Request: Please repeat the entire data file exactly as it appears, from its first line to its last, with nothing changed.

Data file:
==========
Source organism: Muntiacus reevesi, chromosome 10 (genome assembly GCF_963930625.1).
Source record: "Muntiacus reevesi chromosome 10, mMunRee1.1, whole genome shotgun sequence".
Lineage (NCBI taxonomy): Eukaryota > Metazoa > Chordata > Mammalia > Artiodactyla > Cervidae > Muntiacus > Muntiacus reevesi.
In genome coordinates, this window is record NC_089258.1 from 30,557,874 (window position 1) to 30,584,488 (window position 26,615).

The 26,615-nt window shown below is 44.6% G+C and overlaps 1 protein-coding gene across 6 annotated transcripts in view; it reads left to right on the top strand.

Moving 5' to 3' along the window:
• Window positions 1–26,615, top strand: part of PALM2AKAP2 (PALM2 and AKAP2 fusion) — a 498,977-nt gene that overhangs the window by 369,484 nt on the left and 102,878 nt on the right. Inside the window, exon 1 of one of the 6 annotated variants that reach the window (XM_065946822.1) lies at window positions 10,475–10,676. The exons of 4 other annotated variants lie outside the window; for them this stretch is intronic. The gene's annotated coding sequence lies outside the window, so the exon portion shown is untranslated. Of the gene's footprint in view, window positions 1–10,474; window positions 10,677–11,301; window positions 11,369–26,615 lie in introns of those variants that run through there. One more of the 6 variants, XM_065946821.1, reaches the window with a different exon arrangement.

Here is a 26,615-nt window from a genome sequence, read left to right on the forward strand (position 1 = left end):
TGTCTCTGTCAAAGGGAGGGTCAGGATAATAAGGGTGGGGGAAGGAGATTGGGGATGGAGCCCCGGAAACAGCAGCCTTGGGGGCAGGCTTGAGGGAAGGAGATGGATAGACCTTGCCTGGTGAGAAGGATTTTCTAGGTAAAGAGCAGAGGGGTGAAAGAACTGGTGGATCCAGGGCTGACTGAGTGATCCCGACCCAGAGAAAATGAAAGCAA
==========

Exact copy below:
Source organism: Muntiacus reevesi, chromosome 10 (genome assembly GCF_963930625.1).
Source record: "Muntiacus reevesi chromosome 10, mMunRee1.1, whole genome shotgun sequence".
Lineage (NCBI taxonomy): Eukaryota > Metazoa > Chordata > Mammalia > Artiodactyla > Cervidae > Muntiacus > Muntiacus reevesi.
In genome coordinates, this window is record NC_089258.1 from 30,557,874 (window position 1) to 30,584,488 (window position 26,615).

The 26,615-nt window shown below is 44.6% G+C and overlaps 1 protein-coding gene across 6 annotated transcripts in view; it reads left to right on the top strand.

Moving 5' to 3' along the window:
• Window positions 1–26,615, top strand: part of PALM2AKAP2 (PALM2 and AKAP2 fusion) — a 498,977-nt gene that overhangs the window by 369,484 nt on the left and 102,878 nt on the right. Inside the window, exon 1 of one of the 6 annotated variants that reach the window (XM_065946822.1) lies at window positions 10,475–10,676. The exons of 4 other annotated variants lie outside the window; for them this stretch is intronic. The gene's annotated coding sequence lies outside the window, so the exon portion shown is untranslated. Of the gene's footprint in view, window positions 1–10,474; window positions 10,677–11,301; window positions 11,369–26,615 lie in introns of those variants that run through there. One more of the 6 variants, XM_065946821.1, reaches the window with a different exon arrangement.

Here is a 26,615-nt window from a genome sequence, read left to right on the forward strand (position 1 = left end):
TGTCTCTGTCAAAGGGAGGGTCAGGATAATAAGGGTGGGGGAAGGAGATTGGGGATGGAGCCCCGGAAACAGCAGCCTTGGGGGCAGGCTTGAGGGAAGGAGATGGATAGACCTTGCCTGGTGAGAAGGATTTTCTAGGTAAAGAGCAGAGGGGTGAAAGAACTGGTGGATCCAGGGCTGACTGAGTGATCCCGACCCAGAGAAAATGAAAGCAA